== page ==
Tuesday, October 25, 2011
How To Do A Remake Right (or Why I Sorta Loved The New Footloose Movie)
1. Choose a movie to remake that wasn't so great to begin with. Oh, sure, Footloose is an iconic 80s movie and all but it's also uh... not that memorable when you go back and sit through it in the cold hard light of 2011. The story, about a town that has outlawed dancing, is obviously ridiculous, the dialogue lame and there are seriously whole stretches of that movie where Nothing Happens. Repeatedly. Also barring Kevin Bacon's general awesomeness and John Lithgow, who brings it as reliably as ever, it's full of a bunch of actors who, call me crazy, probably didn't go onto bigger and better things for a good reason. (Yeah sorry, Lori Singer I'm kinda looking at you).
2. Cast a hottie hot hot hot as your star. Okay, so Kenny Wormald (ugh, Kenny, change your name already) doesn't look like much if you check him out on IMDB but I swear onscreen he's really got a certain something something. That something something may or may not include a certain resemblance to - call me crazy - James Dean and/or James Franco. Boyfriend Andy would like it on the record that he strongly disagrees but for my two cents he has the kind of gravitas onscreen that makes you want to watch him instead of anyone else. It doesn't hurt that his dancing is pretty ace. Also, despite playing a teenager in the film, he's not even jail bait so you don't have to feel creepy: dude is 27.
3. Put black people in the movie. Hmm, yeah, okay it looks like kind of a gross thing to say when I see it on the page, like the next thing I'm going to say is how black people just have a great natural sense of rhythm. But the thing is, when the original film was made there were seriously ZERO black people anywhere in the movie: maybe it didn't seem weird at the time but in hindsight it's... odd. Plus, the black chicks in the new version are about ten times better dancers than any of the white chicks, who mostly just writhe around and look like they're thinking about fucking their partner's belt buckle.
4. Recognise That You're Not Making Citizen Kane. Part way through watching the new movie I leaned across Boyfriend Andy to hiss at my friend Alex (who, God Bless Him, sat through both Burlesque and Step Up 3D with me... and secretly loves this sort of thing just as much as me) something along the lines of "Shit just got real". Onscreen the movie's first proper dance scene was just about to kick off and I was both nervous and excited: nervous because there is absolutely nothing lamer than a tasty bit of trash that takes itself too seriously and excited because I didn't think Footloose was going to fall into that category. It did not: I don't think anybody making this movie had any illusions about what kind of movie they were making and so, for the most part, the serious bits of the movie were outweighed by the deliciously ridiculous. How many movies could pull off an awesome segue from "teenage boy who just watched his mother die of cancer" to "now he's racing an on-fire school bus around a race track for no apparent reason"? Well, this one does it.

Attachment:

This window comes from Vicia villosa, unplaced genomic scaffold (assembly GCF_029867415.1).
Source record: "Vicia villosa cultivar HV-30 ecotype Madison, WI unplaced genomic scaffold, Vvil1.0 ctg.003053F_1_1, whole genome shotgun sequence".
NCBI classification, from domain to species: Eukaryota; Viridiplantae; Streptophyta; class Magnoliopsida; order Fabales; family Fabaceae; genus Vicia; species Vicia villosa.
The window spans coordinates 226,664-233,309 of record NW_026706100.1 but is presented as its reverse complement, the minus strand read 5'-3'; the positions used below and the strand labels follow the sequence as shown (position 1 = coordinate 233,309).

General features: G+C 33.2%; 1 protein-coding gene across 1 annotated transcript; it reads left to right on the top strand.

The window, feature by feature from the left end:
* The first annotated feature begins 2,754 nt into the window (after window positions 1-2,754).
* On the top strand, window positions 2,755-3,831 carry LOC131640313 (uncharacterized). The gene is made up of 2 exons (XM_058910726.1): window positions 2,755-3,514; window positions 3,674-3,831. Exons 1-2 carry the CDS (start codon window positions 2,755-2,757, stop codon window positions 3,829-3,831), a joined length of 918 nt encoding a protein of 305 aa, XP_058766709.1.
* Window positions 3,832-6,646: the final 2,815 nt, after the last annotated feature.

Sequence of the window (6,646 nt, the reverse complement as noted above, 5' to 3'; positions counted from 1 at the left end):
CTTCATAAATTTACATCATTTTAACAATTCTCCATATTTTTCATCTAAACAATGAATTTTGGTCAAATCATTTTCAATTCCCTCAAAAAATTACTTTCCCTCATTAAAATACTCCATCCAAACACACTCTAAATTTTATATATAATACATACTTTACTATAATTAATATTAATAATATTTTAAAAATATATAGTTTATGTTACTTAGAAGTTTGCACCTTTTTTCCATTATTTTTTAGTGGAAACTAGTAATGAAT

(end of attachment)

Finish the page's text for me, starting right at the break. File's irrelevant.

5. Inject some (desperately lacking in the original) INTENTIONAL humour into the film via a wise-cracking best friend. Okay, so I know I crapped on a bit back there about Kenny Wormald but, I must confess, I think Miles Teller is the real scene stealer of the film. From the moment he appears on screen, smacking into our hero in the school halls, this guy had my lips twitching. He does everything you want a Funny Best Friend to do: crack jokes, be awesome and make the hero look better just by being friends with him. I don't want to spoil the end of the movie or anything but in the final scene his character, Willard, and Kenny's character dance together and... I don't even know. I may never recover from seeing those glorious two minutes. And I mean that in a very good way.